First you'll need to mount the floppy disk, i think by default the mount point in redhat is /mnt/floppy
So insert the disk, open up a terminal and type "mount /mnt/floppy"
after that cd into the /mnt/floppy directory
then you can do
rpm -ivh blahblah.rpm
to install rpms
'i' tells the rpm command that you want to install a RPM
'v' is for verbose, which basically means it'll give you more information when something happens
'h' is for the hash, you get see a nice little progress bar for the installation
note that you need to do the above as root, so make sure you 'su' beforehand
After the roaring penguin packages are installed invoke "/usr/sbin/adsl-setup"
or "/usr/bin/tkpppoe" if you've installed the GUI package. To be honest with you I havent used rp before so can't help you at this point, but if you're having problems try reading this page:
The .tar.gz or .tar.bz2 files you download from the net are usually source code files, which means you'll need a C compiler in order to build them, I believe majority of people use GCC (GNU C Compiler). It should be available in your redhat CD, under development tools if you use the add/remove software applet.
In most case in order to install software from the source you first extract it with tar command, for .tar.gz use:
tar xvzf file.tar.gz
for tar.bz2 use:
tar xvjf file.tar.bz2
Then it should create a directory, not always but usually same as the filename, with the files inside.
I'm not exactly sure why there are 2 compression methods around and both of them still commonly used, but I tend to think that gzip has faster preformance while bzip2 has better compression rate, though with the power of modern machines you won't see much difference in speed in most cases. The reason why tar is also required is that bzip2 or gzip, unlike winzip/pkzip, is not capable of compressing multi files and put them in one big .zip file. Tar basically glues the files together and put them in one single .tar file, bzip2 of gzip can then do their job and compress the .tar file.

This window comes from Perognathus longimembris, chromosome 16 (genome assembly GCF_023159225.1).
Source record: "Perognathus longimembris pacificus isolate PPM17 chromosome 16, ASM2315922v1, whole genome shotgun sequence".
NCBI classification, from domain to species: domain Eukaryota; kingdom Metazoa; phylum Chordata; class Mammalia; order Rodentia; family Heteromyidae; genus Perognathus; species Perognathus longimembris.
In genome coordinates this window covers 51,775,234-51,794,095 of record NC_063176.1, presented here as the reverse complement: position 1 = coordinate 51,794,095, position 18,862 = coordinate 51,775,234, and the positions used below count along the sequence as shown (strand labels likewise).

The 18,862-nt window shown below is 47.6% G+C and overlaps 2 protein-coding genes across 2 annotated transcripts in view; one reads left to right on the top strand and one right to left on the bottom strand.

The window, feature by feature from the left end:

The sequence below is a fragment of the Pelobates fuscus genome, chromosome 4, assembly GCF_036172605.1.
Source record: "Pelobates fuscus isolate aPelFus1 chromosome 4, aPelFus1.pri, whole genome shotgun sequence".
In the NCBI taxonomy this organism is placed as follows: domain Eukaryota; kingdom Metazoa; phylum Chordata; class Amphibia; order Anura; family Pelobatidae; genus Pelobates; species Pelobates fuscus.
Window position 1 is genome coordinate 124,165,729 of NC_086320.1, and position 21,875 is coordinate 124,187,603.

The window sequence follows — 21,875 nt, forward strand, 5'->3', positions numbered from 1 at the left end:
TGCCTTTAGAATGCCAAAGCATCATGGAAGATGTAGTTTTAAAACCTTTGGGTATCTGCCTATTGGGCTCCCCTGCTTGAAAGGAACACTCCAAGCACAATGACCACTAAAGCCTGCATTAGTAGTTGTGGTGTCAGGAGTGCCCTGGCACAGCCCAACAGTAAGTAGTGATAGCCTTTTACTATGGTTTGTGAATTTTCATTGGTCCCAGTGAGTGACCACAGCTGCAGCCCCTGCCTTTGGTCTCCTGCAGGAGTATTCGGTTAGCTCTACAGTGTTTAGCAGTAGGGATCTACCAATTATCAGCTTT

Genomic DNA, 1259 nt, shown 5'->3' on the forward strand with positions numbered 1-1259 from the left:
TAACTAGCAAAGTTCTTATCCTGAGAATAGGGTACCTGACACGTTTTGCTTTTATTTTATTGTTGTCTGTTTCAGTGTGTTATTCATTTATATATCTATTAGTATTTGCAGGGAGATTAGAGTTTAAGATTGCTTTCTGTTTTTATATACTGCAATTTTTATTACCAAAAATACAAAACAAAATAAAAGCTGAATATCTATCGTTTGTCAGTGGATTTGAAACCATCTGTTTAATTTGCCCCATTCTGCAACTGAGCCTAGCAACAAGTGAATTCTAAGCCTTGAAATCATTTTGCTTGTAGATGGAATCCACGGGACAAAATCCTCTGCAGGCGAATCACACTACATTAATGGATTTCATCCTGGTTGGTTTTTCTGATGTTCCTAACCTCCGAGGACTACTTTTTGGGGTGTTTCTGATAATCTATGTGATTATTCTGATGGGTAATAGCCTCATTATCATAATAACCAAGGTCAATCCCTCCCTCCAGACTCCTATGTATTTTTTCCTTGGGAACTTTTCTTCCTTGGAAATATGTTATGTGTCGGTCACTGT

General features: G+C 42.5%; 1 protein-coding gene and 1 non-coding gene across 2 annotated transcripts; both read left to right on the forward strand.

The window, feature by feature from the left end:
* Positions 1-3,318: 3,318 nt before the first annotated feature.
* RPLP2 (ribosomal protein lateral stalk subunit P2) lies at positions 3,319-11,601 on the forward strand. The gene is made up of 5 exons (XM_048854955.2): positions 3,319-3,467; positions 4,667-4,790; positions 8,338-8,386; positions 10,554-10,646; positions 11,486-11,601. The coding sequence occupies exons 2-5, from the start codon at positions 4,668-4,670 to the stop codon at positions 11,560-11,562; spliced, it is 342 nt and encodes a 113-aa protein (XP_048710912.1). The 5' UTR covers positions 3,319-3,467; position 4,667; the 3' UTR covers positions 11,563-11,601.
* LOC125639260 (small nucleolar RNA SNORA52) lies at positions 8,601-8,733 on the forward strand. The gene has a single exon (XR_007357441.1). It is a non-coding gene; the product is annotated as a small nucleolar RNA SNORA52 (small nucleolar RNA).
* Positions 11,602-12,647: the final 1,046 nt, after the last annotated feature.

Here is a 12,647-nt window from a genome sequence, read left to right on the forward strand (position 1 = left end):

Then in order to compile the software you first cd into the directory, in most cases you then do:
Which sets up parameters(like where the program will be installed, which features to enable etc), checks dependencies, occasionaly does some fancy tricks depending on the software(lol) and generates the Makefile, I usually do a ./configure --help first to see which features can be enabled/disabled etc. If there isn't a configure script read the documentation, usually it will contain instructions on how to compile the software.
then after ./configure completes, type:
Which does the actual compiling.
Which will copy the compiled binaries to where they should be installed. Usually you can do "make uninstall" to uninstall the software but this is not always the case, it is dependant on the author, as a rule of thumb always read the documentation first when you're unsure of something.